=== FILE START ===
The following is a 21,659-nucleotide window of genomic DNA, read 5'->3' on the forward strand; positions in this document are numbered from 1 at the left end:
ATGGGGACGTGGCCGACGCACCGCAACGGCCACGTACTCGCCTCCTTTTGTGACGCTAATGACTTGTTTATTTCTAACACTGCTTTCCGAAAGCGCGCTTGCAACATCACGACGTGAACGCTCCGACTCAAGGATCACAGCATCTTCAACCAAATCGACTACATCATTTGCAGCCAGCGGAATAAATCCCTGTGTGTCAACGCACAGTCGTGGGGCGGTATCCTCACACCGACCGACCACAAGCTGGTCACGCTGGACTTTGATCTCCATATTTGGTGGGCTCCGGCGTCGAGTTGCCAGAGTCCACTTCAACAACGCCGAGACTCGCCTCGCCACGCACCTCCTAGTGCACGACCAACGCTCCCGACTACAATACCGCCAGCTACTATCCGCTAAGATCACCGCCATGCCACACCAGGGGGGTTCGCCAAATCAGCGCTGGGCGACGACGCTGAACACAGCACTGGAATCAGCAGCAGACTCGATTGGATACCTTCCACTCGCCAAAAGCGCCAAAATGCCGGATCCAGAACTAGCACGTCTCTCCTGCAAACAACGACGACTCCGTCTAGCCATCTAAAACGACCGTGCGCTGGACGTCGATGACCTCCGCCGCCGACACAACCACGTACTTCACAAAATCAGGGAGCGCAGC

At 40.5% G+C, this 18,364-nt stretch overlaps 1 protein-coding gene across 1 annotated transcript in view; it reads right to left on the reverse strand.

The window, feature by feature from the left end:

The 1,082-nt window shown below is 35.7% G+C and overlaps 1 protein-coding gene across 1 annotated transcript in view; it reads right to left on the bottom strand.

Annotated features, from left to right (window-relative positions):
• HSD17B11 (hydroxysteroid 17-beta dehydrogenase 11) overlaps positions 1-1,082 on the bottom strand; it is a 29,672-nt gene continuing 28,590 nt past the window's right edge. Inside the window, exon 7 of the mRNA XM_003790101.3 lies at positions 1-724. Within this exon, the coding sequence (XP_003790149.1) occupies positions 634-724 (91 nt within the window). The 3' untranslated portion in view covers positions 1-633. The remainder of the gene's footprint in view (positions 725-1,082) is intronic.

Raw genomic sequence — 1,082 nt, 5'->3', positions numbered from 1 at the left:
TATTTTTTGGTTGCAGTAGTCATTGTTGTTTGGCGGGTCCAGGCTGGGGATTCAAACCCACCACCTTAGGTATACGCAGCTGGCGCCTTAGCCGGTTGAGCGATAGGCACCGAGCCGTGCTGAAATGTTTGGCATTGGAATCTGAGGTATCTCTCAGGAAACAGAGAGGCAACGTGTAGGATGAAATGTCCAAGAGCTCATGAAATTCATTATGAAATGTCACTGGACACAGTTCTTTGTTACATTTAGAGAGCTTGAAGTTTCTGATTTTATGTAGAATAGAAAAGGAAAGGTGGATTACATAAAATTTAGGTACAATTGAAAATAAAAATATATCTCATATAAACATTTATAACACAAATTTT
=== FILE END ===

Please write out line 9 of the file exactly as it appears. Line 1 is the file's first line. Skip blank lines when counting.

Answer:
TATTTTTTGGTTGCAGTAGTCATTGTTGTTTGGCGGGTCCAGGCTGGGGATTCAAACCCACCACCTTAGGTATACGCAGCTGGCGCCTTAGCCGGTTGAGCGATAGGCACCGAGCCGTGCTGAAATGTTTGGCATTGGAATCTGAGGTATCTCTCAGGAAACAGAGAGGCAACGTGTAGGATGAAATGTCCAAGAGCTCATGAAATTCATTATGAAATGTCACTGGACACAGTTCTTTGTTACATTTAGAGAGCTTGAAGTTTCTGATTTTATGTAGAATAGAAAAGGAAAGGTGGATTACATAAAATTTAGGTACAATTGAAAATAAAAATATATCTCATATAAACATTTATAACACAAATTTT